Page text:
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Please use this identifier to cite or link to this item: https://dspace.lboro.ac.uk/2134/20746

Title: A comparison of three materials used for tactile symbols to communicate colour to children and young people with visual impairments
Authors: Ramsamy-Iranah, Sabrina
Maguire, Martin
Gardner, James A.
Rosunee, Satyadev
Kistamah, Naraindr
Keywords: Additive manufacturing
Colour symbols
Swell paper
Three-dimensional printing
Visual impairment
Issue Date: 2016
Publisher: © The Authors. Published by SAGE Publications
Citation: RAMSAMY-IRANAH, S. ...et al., 2016. A comparison of three materials used for tactile symbols to communicate colour to children and young people with visual impairments. British Journal of Visual Impairment, 34(1), pp. 54-71.
Abstract: A series of 14 tactile symbols were developed to represent different colours and shades for children and young people who are blind or have visual impairment. A study compared three different methods for representing the symbols: (1) embroidered thread, (2) heated ‘swell’ paper, and (3) representation in plastic using Additive Manufacturing (AM; three-dimensional printing). The results show that for all three materials, the recognition of particular symbols varied between 2.40 and 3.95 s. The average times for the three materials across all colours were 2.26 s for AM material, 3.20 s for swell paper, and 4.03 s for embroidered symbols. These findings can be explained by the fact that the AM material (polylactide) is firmer and more easily perceived tactually than the other two materials. While AM plastic offers a potentially useful means to communicate colours for appropriate objects, traditional media are still important in certain contexts.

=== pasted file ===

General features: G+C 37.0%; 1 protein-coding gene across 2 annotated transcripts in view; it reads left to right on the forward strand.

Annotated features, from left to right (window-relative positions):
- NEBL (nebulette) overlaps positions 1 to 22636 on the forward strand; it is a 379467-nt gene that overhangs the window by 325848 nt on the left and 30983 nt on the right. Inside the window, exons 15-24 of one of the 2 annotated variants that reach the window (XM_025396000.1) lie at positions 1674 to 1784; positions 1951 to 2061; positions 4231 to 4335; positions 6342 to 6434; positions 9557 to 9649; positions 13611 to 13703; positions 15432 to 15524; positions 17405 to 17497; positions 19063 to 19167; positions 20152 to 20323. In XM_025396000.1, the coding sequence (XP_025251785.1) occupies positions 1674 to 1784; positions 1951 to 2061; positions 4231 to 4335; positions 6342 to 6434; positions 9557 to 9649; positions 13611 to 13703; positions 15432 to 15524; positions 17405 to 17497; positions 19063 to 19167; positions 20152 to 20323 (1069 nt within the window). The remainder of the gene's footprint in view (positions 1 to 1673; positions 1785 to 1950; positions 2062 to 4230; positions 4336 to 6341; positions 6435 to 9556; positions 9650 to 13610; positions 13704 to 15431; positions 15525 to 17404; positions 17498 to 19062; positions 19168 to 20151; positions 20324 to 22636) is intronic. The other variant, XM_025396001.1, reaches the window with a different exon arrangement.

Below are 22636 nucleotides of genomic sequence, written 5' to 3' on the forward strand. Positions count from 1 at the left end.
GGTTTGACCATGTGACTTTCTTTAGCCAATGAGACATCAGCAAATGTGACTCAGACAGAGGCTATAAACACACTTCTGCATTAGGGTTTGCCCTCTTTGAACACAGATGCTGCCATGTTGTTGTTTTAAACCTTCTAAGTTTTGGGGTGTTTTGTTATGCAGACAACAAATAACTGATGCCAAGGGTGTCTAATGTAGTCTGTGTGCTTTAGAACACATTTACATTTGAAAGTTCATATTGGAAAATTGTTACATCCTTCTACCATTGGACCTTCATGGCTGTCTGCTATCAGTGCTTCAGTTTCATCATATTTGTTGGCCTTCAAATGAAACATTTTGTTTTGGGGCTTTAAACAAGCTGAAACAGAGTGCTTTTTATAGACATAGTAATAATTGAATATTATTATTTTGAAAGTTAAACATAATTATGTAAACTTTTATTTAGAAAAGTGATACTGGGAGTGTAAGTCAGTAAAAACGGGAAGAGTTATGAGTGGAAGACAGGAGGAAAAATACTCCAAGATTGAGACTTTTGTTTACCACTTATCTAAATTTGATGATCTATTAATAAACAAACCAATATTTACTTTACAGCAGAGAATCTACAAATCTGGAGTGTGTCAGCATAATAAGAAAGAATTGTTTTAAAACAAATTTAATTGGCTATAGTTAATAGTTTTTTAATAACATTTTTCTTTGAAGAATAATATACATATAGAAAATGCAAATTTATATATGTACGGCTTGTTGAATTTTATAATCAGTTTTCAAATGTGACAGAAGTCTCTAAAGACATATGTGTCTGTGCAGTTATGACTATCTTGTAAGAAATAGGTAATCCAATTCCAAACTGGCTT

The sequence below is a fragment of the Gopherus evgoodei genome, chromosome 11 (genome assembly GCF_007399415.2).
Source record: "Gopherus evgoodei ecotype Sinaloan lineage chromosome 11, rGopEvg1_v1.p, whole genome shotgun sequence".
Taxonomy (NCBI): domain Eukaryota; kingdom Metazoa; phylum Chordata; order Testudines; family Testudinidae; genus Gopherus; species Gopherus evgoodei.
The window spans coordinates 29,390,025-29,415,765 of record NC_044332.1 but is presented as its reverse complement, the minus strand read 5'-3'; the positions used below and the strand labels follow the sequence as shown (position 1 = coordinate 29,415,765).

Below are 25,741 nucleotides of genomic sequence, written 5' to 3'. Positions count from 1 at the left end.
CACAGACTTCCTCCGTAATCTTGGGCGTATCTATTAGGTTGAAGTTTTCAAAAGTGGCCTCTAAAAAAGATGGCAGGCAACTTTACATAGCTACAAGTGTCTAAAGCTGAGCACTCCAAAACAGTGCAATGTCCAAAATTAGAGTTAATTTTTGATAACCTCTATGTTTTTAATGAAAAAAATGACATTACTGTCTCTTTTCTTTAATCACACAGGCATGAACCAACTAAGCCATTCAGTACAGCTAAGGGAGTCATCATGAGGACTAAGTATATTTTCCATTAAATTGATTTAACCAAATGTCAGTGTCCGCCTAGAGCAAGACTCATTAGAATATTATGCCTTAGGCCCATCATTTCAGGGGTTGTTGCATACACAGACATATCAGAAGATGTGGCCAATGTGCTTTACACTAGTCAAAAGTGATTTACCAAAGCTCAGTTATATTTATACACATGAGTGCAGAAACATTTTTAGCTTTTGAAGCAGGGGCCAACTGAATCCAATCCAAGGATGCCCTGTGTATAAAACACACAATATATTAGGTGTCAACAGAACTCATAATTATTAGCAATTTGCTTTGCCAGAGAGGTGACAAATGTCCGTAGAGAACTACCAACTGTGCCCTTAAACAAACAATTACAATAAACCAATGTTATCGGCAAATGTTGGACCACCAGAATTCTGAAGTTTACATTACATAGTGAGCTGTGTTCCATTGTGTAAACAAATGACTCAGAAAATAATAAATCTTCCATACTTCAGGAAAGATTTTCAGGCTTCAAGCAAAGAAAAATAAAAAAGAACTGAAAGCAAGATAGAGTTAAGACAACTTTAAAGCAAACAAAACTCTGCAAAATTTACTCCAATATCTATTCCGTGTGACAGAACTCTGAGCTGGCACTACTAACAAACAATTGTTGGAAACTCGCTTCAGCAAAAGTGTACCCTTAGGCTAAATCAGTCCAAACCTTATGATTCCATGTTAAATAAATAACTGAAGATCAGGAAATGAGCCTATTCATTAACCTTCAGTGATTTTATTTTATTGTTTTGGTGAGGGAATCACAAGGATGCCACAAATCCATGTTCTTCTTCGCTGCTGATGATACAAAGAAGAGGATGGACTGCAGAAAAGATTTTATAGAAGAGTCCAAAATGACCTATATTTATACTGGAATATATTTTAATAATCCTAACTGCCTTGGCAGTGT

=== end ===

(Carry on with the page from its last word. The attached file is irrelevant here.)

Description: This paper was accepted for publication in the journal British Journal of Visual Impairment and the definitive published version is available at http://dx.doi.org/10.1177/0264619615610161
Version: Accepted version
DOI: 10.1177/0264619615610161
URI: https://dspace.lboro.ac.uk/2134/20746
Publisher Link: http://dx.doi.org/10.1177/0264619615610161
ISSN: 0264-6196
Appears in Collections:Published Articles (Design School)

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